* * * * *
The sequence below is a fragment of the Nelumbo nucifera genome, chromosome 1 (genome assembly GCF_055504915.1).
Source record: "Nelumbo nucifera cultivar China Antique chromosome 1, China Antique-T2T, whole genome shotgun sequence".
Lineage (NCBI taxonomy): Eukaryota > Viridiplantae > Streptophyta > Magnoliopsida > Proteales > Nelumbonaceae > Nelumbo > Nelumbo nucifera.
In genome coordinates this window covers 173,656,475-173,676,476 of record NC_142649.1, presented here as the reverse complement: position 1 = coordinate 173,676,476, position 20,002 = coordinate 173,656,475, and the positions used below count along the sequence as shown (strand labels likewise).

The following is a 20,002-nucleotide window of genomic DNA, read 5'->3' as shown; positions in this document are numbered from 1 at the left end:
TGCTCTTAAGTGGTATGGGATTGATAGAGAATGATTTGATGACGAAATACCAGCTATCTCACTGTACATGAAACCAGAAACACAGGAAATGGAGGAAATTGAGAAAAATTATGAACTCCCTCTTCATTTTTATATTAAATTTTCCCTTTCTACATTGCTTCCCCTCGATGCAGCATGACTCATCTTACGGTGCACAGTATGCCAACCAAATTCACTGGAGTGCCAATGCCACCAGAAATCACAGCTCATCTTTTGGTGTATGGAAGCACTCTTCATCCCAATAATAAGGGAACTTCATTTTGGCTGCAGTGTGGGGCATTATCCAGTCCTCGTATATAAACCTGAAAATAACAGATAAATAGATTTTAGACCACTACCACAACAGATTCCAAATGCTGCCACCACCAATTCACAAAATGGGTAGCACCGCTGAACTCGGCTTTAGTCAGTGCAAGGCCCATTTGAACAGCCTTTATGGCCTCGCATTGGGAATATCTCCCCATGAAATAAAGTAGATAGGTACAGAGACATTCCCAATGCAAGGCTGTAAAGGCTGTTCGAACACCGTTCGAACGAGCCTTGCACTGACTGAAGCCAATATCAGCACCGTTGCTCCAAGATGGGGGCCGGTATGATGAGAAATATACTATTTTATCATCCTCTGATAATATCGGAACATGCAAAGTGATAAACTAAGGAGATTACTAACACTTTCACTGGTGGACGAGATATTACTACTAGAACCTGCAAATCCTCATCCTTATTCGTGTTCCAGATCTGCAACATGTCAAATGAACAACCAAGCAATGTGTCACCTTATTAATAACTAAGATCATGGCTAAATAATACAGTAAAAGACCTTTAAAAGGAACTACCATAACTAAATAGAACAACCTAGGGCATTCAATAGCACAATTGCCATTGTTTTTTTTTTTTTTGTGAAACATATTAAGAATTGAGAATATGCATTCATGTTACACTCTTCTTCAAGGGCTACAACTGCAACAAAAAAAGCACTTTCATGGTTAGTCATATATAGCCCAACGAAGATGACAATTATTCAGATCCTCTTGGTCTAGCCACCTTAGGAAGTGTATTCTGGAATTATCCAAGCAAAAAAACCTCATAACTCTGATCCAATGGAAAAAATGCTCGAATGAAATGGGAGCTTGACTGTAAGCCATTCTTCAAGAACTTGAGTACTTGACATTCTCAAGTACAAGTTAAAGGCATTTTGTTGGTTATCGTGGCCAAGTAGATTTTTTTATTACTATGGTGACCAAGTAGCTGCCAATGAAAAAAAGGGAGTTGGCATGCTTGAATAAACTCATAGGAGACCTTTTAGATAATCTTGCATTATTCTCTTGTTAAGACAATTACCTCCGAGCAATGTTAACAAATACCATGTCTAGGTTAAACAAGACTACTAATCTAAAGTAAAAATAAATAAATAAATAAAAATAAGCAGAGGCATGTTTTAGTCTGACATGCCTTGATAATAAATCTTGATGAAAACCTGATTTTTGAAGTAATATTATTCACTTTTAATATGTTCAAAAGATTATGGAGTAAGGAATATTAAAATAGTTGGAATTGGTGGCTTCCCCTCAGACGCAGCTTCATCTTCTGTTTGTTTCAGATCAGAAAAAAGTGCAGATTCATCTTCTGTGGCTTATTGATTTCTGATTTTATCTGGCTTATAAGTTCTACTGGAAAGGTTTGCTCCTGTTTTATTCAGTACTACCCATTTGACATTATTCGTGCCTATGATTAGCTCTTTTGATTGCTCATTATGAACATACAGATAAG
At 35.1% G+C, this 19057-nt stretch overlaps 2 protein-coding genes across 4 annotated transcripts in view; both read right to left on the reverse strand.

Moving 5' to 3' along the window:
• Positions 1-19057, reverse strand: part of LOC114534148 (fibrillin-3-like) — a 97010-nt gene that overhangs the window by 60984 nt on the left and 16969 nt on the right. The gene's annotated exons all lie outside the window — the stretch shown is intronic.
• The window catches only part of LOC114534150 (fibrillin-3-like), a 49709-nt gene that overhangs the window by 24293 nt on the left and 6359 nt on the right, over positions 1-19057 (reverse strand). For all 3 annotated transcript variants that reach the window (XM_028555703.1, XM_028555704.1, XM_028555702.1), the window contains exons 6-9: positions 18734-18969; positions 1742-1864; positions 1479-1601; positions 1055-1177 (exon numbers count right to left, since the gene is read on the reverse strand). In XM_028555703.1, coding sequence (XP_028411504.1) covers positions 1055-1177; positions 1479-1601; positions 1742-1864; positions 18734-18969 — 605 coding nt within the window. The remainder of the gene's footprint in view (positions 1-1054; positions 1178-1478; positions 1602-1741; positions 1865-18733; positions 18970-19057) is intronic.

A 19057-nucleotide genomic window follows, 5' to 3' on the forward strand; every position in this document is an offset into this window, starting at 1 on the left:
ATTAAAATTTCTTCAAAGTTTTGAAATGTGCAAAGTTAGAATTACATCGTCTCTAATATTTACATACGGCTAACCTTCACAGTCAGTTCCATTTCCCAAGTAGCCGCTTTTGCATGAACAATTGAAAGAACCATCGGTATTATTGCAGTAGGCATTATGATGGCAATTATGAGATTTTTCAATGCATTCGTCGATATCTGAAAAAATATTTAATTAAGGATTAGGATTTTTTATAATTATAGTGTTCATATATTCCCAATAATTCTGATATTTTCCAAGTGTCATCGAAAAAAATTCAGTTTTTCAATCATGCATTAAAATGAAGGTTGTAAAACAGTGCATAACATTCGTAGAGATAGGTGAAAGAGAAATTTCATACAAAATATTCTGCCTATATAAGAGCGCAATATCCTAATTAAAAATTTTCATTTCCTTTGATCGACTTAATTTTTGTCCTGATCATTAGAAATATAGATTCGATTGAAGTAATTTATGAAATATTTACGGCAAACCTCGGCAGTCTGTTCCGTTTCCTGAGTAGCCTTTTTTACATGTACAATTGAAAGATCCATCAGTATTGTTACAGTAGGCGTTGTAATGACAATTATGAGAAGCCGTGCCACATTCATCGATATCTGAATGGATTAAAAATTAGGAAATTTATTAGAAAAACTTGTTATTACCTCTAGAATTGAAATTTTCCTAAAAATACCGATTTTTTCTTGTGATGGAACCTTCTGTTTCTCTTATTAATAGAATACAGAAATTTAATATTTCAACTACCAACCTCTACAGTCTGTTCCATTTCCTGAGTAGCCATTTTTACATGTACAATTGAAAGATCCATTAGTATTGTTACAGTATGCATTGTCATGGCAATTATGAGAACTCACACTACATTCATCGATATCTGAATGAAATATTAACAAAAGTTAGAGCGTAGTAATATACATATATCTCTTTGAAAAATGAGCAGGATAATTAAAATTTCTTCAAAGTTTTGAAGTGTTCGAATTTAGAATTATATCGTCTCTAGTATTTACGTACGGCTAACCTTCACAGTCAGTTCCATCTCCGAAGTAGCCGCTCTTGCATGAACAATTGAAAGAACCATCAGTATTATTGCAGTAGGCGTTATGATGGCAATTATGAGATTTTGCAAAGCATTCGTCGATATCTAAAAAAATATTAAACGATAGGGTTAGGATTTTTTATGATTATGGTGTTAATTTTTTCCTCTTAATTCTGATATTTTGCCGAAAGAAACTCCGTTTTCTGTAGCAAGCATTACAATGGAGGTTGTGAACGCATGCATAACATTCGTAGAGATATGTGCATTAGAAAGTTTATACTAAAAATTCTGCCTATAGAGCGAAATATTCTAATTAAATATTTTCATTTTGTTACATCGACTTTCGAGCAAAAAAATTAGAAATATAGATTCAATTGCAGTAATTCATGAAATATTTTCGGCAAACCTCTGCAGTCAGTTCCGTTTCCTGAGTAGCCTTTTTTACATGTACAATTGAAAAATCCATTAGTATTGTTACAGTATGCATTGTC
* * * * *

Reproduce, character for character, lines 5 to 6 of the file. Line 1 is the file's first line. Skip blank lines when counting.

The following is a 20,002-nucleotide window of genomic DNA, read 5'->3' as shown; positions in this document are numbered from 1 at the left end:
TGCTCTTAAGTGGTATGGGATTGATAGAGAATGATTTGATGACGAAATACCAGCTATCTCACTGTACATGAAACCAGAAACACAGGAAATGGAGGAAATTGAGAAAAATTATGAACTCCCTCTTCATTTTTATATTAAATTTTCCCTTTCTACATTGCTTCCCCTCGATGCAGCATGACTCATCTTACGGTGCACAGTATGCCAACCAAATTCACTGGAGTGCCAATGCCACCAGAAATCACAGCTCATCTTTTGGTGTATGGAAGCACTCTTCATCCCAATAATAAGGGAACTTCATTTTGGCTGCAGTGTGGGGCATTATCCAGTCCTCGTATATAAACCTGAAAATAACAGATAAATAGATTTTAGACCACTACCACAACAGATTCCAAATGCTGCCACCACCAATTCACAAAATGGGTAGCACCGCTGAACTCGGCTTTAGTCAGTGCAAGGCCCATTTGAACAGCCTTTATGGCCTCGCATTGGGAATATCTCCCCATGAAATAAAGTAGATAGGTACAGAGACATTCCCAATGCAAGGCTGTAAAGGCTGTTCGAACACCGTTCGAACGAGCCTTGCACTGACTGAAGCCAATATCAGCACCGTTGCTCCAAGATGGGGGCCGGTATGATGAGAAATATACTATTTTATCATCCTCTGATAATATCGGAACATGCAAAGTGATAAACTAAGGAGATTACTAACACTTTCACTGGTGGACGAGATATTACTACTAGAACCTGCAAATCCTCATCCTTATTCGTGTTCCAGATCTGCAACATGTCAAATGAACAACCAAGCAATGTGTCACCTTATTAATAACTAAGATCATGGCTAAATAATACAGTAAAAGACCTTTAAAAGGAACTACCATAACTAAATAGAACAACCTAGGGCATTCAATAGCACAATTGCCATTGTTTTTTTTTTTTTTGTGAAACATATTAAGAATTGAGAATATGCATTCATGTTACACTCTTCTTCAAGGGCTACAACTGCAACAAAAAAAGCACTTTCATGGTTAGTCATATATAGCCCAACGAAGATGACAATTATTCAGATCCTCTTGGTCTAGCCACCTTAGGAAGTGTATTCTGGAATTATCCAAGCAAAAAAACCTCATAACTCTGATCCAATGGAAAAAATGCTCGAATGAAATGGGAGCTTGACTGTAAGCCATTCTTCAAGAACTTGAGTACTTGACATTCTCAAGTACAAGTTAAAGGCATTTTGTTGGTTATCGTGGCCAAGTAGATTTTTTTATTACTATGGTGACCAAGTAGCTGCCAATGAAAAAAAGGGAGTTGGCATGCTTGAATAAACTCATAGGAGACCTTTTAGATAATCTTGCATTATTCTCTTGTTAAGACAATTACCTCCGAGCAATGTTAACAAATACCATGTCTAGGTTAAACAAGACTACTAATCTAAAGTAAAAATAAATAAATAAATAAAAATAAGCAGAGGCATGTTTTAGTCTGACATGCCTTGATAATAAATCTTGATGAAAACCTGATTTTTGAAGTAATATTATTCACTTTTAATATGTTCAAAAGATTATGGAGTAAGGAATATTAAAATAGTTGGAATTGGTGGCTTCCCCTCAGACGCAGCTTCATCTTCTGTTTGTTTCAGATCAGAAAAAAGTGCAGATTCATCTTCTGTGGCTTATTGATTTCTGATTTTATCTGGCTTATAAGTTCTACTGGAAAGGTTTGCTCCTGTTTTATTCAGTACTACCCATTTGACATTATTCGTGCCTATGATTAGCTCTTTTGATTGCTCATTATGAACATACAGATAAG